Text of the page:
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that ad was chuck hagel is more supportive of negotiations with iran rather than taking a hard line. all three of these issues have been the major points. >> host: so you say the trial balloon has been shut down? guest: all reading tea leaves. that appears to be the case. we just don't know. host: if not hagel, who? guest: the reason we think hagel may not be in such great positions is other names have surfaced. i don't think we know at this point. like i say there's also uncertainty when panetta is going to leave. he's a former chief of staff, former budget guy. so we've got pentagon budget issues coming up. so there's some talk about him wanting to hang on and try to manage the budget issues that
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are going to hit the pentagon over the next few months. host: we're taking your calls with david jackson, the white house reporter for u.s.a. today. first up is doug from oklahoma on the democratic line. good morning. caller: good morning. i had a question about geithner. hadn't he said something earlier about wanting to leave? guest: that's correct. host: around the inauguration was the quote. host: how would you feel about geithner leaving? do you want him to go as a democrat? caller: that's a good question. no. no. guest: the caller is right. geithner has said publicly he wants to leave around the nomination. but with the uncertainty, i don't think the administration would want him to leave as long as these issues are hanging. so we get a fiscal cliff this deal and i think he's going to be gone by the end of the month but i think it's kind of up t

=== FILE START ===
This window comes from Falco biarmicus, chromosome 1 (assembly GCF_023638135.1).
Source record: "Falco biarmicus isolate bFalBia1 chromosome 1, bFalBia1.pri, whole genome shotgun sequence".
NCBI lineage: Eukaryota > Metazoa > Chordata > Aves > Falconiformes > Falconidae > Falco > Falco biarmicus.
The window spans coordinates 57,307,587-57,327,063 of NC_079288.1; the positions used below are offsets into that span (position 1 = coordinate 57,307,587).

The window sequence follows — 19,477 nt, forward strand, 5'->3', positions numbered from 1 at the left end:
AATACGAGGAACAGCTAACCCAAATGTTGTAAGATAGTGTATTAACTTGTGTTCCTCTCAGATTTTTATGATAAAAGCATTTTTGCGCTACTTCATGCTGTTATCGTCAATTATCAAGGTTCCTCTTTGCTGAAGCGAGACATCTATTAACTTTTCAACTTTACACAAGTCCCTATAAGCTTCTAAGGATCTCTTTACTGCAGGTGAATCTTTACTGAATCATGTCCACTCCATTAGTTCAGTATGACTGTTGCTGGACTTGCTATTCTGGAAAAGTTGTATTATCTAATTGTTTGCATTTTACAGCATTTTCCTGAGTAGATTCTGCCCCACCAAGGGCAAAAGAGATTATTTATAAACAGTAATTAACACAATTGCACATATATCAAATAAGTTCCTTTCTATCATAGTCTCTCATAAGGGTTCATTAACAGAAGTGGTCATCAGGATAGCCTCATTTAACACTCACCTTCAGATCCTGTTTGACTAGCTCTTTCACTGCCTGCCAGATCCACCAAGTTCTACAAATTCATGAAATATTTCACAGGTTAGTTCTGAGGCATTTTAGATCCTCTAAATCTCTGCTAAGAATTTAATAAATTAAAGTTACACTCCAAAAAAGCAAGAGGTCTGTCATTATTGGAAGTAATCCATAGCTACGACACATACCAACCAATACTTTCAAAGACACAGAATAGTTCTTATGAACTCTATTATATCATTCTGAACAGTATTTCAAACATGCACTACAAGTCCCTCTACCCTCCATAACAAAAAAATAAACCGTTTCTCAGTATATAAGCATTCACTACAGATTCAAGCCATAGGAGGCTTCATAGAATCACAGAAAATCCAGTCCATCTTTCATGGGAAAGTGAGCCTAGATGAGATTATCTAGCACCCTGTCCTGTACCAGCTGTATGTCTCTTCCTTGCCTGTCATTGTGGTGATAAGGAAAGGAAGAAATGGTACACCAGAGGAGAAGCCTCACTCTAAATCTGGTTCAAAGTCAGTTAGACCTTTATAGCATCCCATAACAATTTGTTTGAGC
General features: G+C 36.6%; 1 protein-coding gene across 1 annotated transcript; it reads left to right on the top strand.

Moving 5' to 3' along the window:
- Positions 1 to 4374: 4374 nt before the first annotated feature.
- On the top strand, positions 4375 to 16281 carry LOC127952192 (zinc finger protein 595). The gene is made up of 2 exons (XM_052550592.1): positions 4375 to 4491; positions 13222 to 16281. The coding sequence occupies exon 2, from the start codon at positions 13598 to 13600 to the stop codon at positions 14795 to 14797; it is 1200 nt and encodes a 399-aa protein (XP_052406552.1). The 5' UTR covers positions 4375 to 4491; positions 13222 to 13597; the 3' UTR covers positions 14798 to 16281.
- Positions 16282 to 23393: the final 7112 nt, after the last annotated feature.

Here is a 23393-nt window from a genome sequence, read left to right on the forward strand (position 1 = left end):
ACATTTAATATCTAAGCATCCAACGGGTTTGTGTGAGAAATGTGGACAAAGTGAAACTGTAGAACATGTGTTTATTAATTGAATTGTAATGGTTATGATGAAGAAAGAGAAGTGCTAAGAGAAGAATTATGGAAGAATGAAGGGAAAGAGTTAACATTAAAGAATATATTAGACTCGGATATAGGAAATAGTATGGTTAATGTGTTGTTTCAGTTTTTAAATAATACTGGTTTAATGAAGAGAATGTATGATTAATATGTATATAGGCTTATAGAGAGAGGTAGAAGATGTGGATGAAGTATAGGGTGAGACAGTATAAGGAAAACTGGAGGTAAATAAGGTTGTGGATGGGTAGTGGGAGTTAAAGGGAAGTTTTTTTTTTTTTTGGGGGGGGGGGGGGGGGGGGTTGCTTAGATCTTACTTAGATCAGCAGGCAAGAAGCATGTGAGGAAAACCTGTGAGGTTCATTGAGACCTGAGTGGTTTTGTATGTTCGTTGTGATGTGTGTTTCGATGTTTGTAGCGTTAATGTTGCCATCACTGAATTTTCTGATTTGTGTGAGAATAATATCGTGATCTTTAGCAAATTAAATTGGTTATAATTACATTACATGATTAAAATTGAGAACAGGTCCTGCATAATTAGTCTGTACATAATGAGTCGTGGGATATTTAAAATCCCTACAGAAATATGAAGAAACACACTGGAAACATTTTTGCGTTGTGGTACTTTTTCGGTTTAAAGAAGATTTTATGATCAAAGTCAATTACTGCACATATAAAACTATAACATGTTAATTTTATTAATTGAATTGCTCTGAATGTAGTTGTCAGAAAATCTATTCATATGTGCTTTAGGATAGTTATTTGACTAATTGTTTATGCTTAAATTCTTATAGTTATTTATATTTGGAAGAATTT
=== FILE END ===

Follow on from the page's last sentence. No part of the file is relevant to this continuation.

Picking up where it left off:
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in the air. host: says a contender for his job would be jack lew. guest: that's the betting money. is his job if he wants it. and there's some question if he wants it. that's a big commitment. i think he would be expected to stay for the entire term. he has been a white house official throughout the time. so the question is if he wents to take it and if he wents it he'll probably get it. host: where did he come from before chief of staff? guest: he's been in government for a long time. he was the budget director for president clinton. he was on wall street during the bush. but he basically made his bones in the government. he was a long-time assistant to former house speaker tip o'neal. he helped put together the social security deal so he's been involved with budget issues for quite some time in
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the 80s and 90s. host: christina next. caller: thanks for c-span. host: go ahead. caller: thank you so much for c-span. i'm having a problem because with all these comparisons with in the past with clinton and reagan and all, president obama has faced things that no other president has ever faced. two wars, deficits, financial meltdowns. and a communication no other president dealt with. they didn't deal with twitter and facebook and all the stuff and rumors flying around. and it seems these days everybody's got their opinion before anything is even formally done. host: amid all this who do you think has served the president best in terms of his cabinet? who would you like to see stick around? guest: i would like to see all of them stick around. but i think chuck hagel is